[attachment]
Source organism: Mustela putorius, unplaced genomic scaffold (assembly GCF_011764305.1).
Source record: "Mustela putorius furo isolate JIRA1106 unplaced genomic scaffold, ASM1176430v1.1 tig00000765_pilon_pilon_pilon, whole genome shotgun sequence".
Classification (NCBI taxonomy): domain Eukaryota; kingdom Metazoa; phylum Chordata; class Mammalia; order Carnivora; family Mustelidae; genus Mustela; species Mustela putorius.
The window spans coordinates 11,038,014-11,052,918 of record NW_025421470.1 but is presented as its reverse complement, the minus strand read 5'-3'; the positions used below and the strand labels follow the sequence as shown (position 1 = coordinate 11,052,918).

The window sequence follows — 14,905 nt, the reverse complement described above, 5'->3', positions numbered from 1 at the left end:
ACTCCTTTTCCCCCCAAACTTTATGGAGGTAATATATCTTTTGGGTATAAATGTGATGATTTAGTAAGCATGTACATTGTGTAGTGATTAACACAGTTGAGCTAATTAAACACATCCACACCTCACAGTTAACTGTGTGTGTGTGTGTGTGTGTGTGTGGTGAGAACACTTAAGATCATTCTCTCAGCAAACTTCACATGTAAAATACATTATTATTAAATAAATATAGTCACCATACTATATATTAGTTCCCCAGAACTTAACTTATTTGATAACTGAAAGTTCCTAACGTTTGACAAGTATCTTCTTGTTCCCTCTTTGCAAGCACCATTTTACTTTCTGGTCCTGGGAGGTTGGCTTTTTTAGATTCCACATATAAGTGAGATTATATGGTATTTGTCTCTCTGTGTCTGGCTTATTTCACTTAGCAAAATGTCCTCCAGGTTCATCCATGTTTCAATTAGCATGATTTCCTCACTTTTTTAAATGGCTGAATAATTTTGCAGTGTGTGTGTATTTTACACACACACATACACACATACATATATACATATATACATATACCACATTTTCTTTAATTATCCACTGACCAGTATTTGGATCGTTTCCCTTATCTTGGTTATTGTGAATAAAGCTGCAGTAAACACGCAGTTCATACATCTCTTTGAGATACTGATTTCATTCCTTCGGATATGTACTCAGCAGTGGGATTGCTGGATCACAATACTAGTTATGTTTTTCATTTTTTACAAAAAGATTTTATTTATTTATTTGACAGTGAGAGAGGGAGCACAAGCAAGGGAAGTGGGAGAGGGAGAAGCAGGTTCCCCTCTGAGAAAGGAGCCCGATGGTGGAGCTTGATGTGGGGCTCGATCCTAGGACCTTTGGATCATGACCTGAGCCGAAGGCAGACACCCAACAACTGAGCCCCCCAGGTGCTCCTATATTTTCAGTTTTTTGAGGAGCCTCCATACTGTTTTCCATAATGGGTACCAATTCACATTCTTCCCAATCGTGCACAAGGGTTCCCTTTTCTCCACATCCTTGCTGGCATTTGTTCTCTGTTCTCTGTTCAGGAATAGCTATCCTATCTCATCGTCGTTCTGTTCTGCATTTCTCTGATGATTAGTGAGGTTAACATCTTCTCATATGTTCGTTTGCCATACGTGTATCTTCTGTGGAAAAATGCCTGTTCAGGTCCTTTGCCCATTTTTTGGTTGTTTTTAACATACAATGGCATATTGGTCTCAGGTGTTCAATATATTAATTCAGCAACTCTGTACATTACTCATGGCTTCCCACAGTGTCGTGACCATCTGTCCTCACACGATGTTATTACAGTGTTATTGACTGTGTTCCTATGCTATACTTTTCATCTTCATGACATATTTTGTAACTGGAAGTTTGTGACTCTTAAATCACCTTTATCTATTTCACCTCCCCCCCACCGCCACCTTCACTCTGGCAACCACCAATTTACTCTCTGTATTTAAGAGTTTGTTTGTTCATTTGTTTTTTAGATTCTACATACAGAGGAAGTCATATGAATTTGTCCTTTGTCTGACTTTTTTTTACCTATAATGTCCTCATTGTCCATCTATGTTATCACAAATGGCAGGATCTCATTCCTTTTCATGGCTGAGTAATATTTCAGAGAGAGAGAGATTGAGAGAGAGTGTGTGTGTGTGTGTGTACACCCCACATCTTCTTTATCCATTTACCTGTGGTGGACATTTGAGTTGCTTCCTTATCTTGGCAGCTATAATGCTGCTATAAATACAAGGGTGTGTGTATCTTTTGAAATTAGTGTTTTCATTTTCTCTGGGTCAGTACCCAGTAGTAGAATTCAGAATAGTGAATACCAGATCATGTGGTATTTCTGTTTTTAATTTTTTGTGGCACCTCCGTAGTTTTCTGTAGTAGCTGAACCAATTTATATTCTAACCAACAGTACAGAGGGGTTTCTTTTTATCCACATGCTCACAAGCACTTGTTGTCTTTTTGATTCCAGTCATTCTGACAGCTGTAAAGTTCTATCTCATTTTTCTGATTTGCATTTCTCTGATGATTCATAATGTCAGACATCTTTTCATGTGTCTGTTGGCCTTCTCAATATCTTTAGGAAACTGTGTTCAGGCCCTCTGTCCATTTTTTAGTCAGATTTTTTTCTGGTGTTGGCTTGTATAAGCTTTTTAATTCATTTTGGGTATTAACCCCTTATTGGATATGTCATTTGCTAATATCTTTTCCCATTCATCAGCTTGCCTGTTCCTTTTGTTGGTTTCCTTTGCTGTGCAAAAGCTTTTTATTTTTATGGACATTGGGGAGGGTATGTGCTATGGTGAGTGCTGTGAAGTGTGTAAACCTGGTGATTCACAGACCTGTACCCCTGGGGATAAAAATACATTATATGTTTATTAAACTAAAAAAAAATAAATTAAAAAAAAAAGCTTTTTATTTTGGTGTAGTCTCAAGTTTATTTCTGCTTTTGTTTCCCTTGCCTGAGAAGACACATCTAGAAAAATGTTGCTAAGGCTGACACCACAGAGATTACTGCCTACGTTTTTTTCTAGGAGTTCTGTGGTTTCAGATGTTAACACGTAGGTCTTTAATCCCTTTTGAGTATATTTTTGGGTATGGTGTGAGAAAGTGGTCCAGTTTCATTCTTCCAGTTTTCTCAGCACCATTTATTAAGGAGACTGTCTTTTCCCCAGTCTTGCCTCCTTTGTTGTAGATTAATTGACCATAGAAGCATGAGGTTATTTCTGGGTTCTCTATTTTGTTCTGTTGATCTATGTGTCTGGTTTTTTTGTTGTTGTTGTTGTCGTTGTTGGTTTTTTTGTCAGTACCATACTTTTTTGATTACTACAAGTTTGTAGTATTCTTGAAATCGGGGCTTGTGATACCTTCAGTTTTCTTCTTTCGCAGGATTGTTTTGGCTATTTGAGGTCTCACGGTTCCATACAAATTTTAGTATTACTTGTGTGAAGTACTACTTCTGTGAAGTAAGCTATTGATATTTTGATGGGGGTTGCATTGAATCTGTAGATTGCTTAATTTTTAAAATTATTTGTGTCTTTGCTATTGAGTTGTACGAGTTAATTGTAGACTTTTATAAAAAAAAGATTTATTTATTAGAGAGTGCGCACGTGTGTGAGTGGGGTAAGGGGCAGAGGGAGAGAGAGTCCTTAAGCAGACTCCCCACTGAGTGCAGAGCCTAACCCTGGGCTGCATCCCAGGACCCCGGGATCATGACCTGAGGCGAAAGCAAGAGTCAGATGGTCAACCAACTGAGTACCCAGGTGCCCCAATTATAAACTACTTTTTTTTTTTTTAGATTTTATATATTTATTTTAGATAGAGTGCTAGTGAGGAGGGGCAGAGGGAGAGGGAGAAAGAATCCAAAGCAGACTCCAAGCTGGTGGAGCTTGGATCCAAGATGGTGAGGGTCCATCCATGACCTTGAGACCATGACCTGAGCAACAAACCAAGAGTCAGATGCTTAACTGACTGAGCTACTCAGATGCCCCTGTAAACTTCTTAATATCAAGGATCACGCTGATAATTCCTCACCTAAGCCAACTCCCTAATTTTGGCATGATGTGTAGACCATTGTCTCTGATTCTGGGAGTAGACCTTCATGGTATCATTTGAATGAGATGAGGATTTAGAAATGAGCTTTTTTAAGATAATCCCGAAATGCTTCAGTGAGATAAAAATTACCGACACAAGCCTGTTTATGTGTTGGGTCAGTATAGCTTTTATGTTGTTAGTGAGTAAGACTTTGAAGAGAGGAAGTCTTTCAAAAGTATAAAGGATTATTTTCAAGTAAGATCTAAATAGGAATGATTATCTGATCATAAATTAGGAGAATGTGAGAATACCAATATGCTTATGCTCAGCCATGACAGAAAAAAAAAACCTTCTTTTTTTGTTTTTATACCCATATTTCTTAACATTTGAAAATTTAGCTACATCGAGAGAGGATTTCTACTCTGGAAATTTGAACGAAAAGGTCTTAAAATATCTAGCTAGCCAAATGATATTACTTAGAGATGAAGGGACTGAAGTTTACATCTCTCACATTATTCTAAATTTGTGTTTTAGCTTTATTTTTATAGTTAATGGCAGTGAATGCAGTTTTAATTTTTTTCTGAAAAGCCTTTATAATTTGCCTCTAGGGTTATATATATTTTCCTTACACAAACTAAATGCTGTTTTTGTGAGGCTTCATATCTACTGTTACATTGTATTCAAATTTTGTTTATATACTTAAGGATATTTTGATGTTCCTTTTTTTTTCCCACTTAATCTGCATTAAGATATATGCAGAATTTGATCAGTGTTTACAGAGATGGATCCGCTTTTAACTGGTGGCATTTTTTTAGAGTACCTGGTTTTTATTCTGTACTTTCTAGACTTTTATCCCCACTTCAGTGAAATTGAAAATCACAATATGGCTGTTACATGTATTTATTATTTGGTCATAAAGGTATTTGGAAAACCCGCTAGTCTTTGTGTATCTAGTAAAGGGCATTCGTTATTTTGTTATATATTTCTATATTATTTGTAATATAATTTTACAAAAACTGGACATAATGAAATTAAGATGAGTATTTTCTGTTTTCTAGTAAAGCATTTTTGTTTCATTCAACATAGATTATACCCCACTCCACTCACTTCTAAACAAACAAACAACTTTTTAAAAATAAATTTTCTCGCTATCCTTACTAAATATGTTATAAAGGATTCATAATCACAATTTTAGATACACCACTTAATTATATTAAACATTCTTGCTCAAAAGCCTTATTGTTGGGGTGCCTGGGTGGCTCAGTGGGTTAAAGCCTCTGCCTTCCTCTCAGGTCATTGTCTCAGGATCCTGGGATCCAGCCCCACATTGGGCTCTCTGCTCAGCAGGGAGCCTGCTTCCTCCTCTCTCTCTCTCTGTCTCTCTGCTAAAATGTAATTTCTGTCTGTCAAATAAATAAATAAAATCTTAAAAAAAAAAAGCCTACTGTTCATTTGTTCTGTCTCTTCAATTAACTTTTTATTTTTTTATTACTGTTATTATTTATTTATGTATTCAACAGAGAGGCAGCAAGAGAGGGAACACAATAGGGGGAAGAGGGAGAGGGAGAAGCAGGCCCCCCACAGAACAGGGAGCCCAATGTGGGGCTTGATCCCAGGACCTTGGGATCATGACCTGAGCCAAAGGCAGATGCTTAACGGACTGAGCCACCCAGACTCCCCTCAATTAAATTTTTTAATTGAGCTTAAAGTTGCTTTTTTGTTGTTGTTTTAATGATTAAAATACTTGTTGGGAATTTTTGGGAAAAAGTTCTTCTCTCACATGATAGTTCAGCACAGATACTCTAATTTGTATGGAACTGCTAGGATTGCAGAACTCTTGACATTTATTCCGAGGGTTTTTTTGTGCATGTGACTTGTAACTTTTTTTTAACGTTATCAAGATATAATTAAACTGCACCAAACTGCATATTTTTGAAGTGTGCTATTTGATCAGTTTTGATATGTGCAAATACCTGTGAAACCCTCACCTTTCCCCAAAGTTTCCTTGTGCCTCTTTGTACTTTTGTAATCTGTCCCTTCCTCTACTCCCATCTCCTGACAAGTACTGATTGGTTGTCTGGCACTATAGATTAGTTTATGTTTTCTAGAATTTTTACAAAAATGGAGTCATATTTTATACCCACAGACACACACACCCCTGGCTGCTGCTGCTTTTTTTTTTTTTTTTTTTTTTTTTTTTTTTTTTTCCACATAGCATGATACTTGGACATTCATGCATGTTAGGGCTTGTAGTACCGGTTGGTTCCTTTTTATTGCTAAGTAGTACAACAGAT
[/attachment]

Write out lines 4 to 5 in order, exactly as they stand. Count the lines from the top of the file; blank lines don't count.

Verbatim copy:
The window spans coordinates 11,038,014-11,052,918 of record NW_025421470.1 but is presented as its reverse complement, the minus strand read 5'-3'; the positions used below and the strand labels follow the sequence as shown (position 1 = coordinate 11,052,918).

The window sequence follows — 14,905 nt, the reverse complement described above, 5'->3', positions numbered from 1 at the left end: